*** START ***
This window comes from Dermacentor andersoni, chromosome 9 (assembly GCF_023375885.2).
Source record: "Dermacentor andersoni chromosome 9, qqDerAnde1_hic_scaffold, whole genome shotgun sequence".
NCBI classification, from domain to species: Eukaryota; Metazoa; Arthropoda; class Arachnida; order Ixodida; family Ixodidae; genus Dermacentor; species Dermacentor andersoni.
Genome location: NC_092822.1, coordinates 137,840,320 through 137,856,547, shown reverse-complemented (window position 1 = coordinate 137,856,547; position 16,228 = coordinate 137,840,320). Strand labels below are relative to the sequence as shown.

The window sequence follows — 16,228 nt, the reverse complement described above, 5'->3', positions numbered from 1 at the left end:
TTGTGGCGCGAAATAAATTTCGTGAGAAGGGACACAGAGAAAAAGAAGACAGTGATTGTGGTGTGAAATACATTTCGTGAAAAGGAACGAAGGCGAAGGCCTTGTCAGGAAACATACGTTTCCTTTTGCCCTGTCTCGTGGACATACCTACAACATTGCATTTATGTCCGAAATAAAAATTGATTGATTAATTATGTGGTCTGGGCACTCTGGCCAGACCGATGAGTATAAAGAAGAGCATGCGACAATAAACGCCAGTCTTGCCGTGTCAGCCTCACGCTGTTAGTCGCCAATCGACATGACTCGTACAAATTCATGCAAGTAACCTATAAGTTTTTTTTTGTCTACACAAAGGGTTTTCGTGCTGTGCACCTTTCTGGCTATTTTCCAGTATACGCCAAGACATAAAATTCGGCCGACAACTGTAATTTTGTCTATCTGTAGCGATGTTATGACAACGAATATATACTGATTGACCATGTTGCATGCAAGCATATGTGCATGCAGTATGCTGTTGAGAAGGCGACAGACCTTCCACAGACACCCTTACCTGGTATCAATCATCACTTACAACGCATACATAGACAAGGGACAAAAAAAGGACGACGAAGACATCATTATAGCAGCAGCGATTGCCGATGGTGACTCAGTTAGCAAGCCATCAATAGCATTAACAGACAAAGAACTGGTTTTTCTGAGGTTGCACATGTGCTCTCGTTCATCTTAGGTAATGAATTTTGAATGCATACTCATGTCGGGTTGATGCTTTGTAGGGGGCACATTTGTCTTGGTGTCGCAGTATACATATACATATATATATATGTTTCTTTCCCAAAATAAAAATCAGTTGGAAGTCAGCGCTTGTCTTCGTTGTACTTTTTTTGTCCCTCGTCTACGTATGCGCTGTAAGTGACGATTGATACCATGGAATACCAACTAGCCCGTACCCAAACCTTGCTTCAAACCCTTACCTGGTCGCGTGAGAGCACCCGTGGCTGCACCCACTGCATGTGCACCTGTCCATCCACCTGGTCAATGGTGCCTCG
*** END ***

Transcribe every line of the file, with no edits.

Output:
This window comes from Dermacentor andersoni, chromosome 9 (assembly GCF_023375885.2).
Source record: "Dermacentor andersoni chromosome 9, qqDerAnde1_hic_scaffold, whole genome shotgun sequence".
NCBI classification, from domain to species: Eukaryota; Metazoa; Arthropoda; class Arachnida; order Ixodida; family Ixodidae; genus Dermacentor; species Dermacentor andersoni.
Genome location: NC_092822.1, coordinates 137,840,320 through 137,856,547, shown reverse-complemented (window position 1 = coordinate 137,856,547; position 16,228 = coordinate 137,840,320). Strand labels below are relative to the sequence as shown.

The window sequence follows — 16,228 nt, the reverse complement described above, 5'->3', positions numbered from 1 at the left end:
TTGTGGCGCGAAATAAATTTCGTGAGAAGGGACACAGAGAAAAAGAAGACAGTGATTGTGGTGTGAAATACATTTCGTGAAAAGGAACGAAGGCGAAGGCCTTGTCAGGAAACATACGTTTCCTTTTGCCCTGTCTCGTGGACATACCTACAACATTGCATTTATGTCCGAAATAAAAATTGATTGATTAATTATGTGGTCTGGGCACTCTGGCCAGACCGATGAGTATAAAGAAGAGCATGCGACAATAAACGCCAGTCTTGCCGTGTCAGCCTCACGCTGTTAGTCGCCAATCGACATGACTCGTACAAATTCATGCAAGTAACCTATAAGTTTTTTTTTGTCTACACAAAGGGTTTTCGTGCTGTGCACCTTTCTGGCTATTTTCCAGTATACGCCAAGACATAAAATTCGGCCGACAACTGTAATTTTGTCTATCTGTAGCGATGTTATGACAACGAATATATACTGATTGACCATGTTGCATGCAAGCATATGTGCATGCAGTATGCTGTTGAGAAGGCGACAGACCTTCCACAGACACCCTTACCTGGTATCAATCATCACTTACAACGCATACATAGACAAGGGACAAAAAAAGGACGACGAAGACATCATTATAGCAGCAGCGATTGCCGATGGTGACTCAGTTAGCAAGCCATCAATAGCATTAACAGACAAAGAACTGGTTTTTCTGAGGTTGCACATGTGCTCTCGTTCATCTTAGGTAATGAATTTTGAATGCATACTCATGTCGGGTTGATGCTTTGTAGGGGGCACATTTGTCTTGGTGTCGCAGTATACATATACATATATATATATGTTTCTTTCCCAAAATAAAAATCAGTTGGAAGTCAGCGCTTGTCTTCGTTGTACTTTTTTTGTCCCTCGTCTACGTATGCGCTGTAAGTGACGATTGATACCATGGAATACCAACTAGCCCGTACCCAAACCTTGCTTCAAACCCTTACCTGGTCGCGTGAGAGCACCCGTGGCTGCACCCACTGCATGTGCACCTGTCCATCCACCTGGTCAATGGTGCCTCG